Uncomfortable Loudness (UCL) level is the intensity at which the patient deems uncomfortable or intolerable for listening to sound or speech. The UCL should also be determined for both puretones and speech. UCL levels assist in setting the maximum output of the hearing instrument so that loud sounds are not uncomfortable to the patient.

Otoacoustic Emissions

Distortion Product Otoacoustic Emissions (DPOAEs) and Transient Evoked Otoacoustic Emissions (TEOAEs) assess outer hair cell function of the cochlea by measuring the response produced when a tone or click stimulus is presented to the ear. Otoacoustic emissions should be absent if significant hearing loss is present.

FIGURE 3. Otoacoustic emissions (OAEs) provide dispensing professionals with an analysis of outer hair cell function. The determination of the type of hearing loss is confirmed by cross checking these results with results obtained with the acoustic immittance measures and puretone audiometry. Shown is the MADSEN Capella, which includes screening and diagnostic TEOAE, DPOAE, spontaneous OAEs and screening tympanometry.

Otoacoustic emissions can be an indicator of auditory neuropathy/neural dysynchrony if present when all other measures indicate a significant hearing loss. It is advisable to rule out the presence of normal outer hair cell function before fitting a patient with amplification. Again, the determination of the type of hearing loss is confirmed by cross checking these results with results obtained with the acoustic immittance measures and puretone audiometry.

Verification of Hearing Instrument Fitting

Once candidacy for a hearing instrument is determined appropriate based on the results of the audiological assessment and a hearing instrument is selected for the patient, verification of the hearing instrument fitting should follow. There are three main goals in hearing instrument verification:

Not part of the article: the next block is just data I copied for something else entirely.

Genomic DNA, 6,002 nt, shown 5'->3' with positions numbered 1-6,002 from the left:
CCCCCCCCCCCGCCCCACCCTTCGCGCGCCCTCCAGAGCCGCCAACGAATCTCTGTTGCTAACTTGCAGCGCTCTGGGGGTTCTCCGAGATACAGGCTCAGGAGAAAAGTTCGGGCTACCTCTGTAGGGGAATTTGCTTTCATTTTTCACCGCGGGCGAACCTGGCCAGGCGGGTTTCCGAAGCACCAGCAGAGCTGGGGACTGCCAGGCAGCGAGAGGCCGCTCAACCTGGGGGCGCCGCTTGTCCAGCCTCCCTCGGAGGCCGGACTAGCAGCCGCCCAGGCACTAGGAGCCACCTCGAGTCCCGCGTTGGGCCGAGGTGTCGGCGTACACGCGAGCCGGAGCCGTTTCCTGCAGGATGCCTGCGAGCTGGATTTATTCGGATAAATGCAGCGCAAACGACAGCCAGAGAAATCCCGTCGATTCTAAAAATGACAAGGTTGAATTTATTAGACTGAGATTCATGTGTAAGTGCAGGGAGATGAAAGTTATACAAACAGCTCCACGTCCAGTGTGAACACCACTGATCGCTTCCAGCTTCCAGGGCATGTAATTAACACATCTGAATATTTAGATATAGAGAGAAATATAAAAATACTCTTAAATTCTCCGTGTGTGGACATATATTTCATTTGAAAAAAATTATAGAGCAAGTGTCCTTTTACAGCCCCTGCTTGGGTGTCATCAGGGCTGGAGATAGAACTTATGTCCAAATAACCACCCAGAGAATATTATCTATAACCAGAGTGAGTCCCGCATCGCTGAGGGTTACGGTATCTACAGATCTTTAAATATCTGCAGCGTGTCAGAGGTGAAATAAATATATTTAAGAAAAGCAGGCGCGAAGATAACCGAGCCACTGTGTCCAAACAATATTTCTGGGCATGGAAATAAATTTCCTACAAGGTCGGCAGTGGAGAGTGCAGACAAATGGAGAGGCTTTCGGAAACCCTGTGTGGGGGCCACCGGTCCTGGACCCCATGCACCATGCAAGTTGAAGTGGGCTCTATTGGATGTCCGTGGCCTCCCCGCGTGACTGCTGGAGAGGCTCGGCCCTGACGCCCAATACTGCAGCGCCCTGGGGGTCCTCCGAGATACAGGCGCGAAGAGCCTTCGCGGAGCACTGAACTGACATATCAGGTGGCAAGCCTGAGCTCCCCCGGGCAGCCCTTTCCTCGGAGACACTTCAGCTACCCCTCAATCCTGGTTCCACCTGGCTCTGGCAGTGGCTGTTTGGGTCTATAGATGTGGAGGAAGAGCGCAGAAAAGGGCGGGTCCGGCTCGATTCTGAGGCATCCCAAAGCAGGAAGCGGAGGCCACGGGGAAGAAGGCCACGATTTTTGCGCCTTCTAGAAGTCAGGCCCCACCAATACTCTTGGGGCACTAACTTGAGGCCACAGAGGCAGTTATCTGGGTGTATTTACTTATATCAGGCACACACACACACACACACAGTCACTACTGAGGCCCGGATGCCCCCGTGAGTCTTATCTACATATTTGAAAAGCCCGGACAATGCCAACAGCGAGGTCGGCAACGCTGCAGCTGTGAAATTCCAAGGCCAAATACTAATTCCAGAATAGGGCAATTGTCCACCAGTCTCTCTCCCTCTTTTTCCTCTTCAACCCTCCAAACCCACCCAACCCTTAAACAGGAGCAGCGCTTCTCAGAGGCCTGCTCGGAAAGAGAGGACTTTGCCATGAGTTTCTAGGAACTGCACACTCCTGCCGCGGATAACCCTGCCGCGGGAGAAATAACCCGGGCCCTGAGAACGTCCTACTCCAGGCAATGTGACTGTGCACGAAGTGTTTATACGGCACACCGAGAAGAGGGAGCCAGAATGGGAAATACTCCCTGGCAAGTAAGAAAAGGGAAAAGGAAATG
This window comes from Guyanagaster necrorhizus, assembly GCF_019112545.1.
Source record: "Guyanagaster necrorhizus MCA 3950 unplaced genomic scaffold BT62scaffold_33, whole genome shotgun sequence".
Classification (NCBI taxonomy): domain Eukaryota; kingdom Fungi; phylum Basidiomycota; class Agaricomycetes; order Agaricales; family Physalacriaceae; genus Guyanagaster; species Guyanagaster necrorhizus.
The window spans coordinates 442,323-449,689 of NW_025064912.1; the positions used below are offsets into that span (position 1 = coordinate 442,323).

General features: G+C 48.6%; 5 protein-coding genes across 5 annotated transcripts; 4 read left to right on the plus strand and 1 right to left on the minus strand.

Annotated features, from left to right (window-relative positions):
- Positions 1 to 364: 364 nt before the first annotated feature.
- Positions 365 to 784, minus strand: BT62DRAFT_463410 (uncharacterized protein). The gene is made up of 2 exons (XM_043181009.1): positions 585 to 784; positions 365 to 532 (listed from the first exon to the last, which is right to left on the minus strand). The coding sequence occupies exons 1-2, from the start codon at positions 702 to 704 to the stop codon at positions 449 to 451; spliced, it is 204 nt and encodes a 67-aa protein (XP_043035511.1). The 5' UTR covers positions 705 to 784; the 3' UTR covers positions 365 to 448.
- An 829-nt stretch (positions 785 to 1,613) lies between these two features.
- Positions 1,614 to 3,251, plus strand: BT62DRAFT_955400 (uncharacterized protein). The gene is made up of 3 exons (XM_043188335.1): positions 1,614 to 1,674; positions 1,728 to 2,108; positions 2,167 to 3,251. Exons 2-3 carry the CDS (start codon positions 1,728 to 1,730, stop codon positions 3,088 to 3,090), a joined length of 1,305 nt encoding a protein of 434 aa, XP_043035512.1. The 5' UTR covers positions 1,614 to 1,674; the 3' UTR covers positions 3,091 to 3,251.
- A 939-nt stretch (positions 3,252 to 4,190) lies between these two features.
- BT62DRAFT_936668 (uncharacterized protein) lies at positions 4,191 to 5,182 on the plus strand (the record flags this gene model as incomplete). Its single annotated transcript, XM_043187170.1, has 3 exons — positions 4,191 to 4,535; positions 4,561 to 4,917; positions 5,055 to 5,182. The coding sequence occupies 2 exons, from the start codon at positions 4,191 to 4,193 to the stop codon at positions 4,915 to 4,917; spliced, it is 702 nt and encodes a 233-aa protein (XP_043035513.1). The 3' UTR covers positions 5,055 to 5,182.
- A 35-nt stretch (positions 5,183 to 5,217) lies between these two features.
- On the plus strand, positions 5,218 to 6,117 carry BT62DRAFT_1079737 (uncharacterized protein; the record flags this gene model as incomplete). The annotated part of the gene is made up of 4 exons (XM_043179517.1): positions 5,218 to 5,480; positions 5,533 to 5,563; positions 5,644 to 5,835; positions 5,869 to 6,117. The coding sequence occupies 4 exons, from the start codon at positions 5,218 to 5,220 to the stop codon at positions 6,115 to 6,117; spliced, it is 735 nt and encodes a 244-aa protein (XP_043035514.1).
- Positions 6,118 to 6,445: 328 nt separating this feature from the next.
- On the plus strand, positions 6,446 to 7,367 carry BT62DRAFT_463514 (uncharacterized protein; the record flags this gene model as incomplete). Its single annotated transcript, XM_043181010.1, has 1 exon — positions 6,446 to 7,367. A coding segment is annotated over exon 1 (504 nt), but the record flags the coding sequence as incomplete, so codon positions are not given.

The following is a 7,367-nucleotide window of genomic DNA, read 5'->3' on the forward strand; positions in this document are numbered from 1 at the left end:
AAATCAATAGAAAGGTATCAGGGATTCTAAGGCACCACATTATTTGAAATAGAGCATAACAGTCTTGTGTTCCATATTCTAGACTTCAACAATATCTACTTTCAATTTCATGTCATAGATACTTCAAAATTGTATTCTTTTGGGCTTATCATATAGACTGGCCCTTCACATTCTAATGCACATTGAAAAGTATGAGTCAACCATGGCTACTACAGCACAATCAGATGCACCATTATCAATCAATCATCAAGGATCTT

1. Soft speech should be audible.

2. Conversational speech should be comfortable.

3. Loud sounds should be tolerable.

These three goals are at the core of most hearing instrument sound processing strategies; therefore, they should be methodically verified in the hearing instrument by using objective measures.

Modern hearing instruments offer many dynamic features, such as noise suppression, feedback cancellation, and directionality. These features should also be verified and determined to be functioning properly, so that they are offering benefit to the patient.

Surprisingly, the following statistics were reported in 2006 by George Lindley2 of PCO School of Audiology, and similar findings were reported by Gus Mueller3 in a survey conducted in 2003:

1. Informal measures to verify hearing instrument fitting are used by 80% of audiologists.

2. Aided speech recognition to verify the hearing instrument fitting is used by 40% of audiologists (44% in quiet and 56% with background noise).

3. Real-ear measurements are used by 41% of audiologists.

Why aided soundfield testing should always be cross checked. Aided soundfield testing is performed using some of the same measures that were used in the initial audiological assessment, but with the hearing aids on the patient and the stimuli presented in soundfield.

Word Discrimination is often used in several different ways to demonstrate the benefit of amplification. First, the unaided word discrimination score is obtained at 65 dB HL in soundfield and then again at the same level with the patient wearing the hearing instrument(s). In most cases, the patient’s word discrimination score should improve with amplification and the improvement exhibits to the patient that there is a benefit to the amplification. This gives the clinician a general idea that the patient is hearing speech at 65 dBHL and in quiet. Adults can often determine what is being said by making inferences from their language skills to assist them in deciphering the word being presented.

This is a good measure but does not ensure that the patient is hearing all frequencies needed to understand speech and a quiet booth is not the same as the typical listening environment. To address the issue of listening in quiet versus listening in noise, some clinicians will perform word discrimination while presenting background noise and using live speech to deliver the words. This gives the clinician an idea of how the patient will hear in a noisier environment.

It is important to know how the patient responds to speech and other sounds. It is also important to obtain feedback regarding if speech is audible and comfortable. These measures are somewhat subjective and, when used alone, do not give enough information to ensure that the hearing aid is properly fit for the patient. “Can you hear me now?” or “How does that sound?” are not the most reliable, state-of-the-art approaches for hearing aid fittings. When fitting a hearing instrument, the clinician should verify exactly how much dB SPL is being delivered to the ear for various frequencies and intensities. While the soundfield measures are useful in informing the clinician about how the patient is using their hearing, they should be cross checked with other objective verification methods such as Real Ear Measurements and Visible Speech Mapping.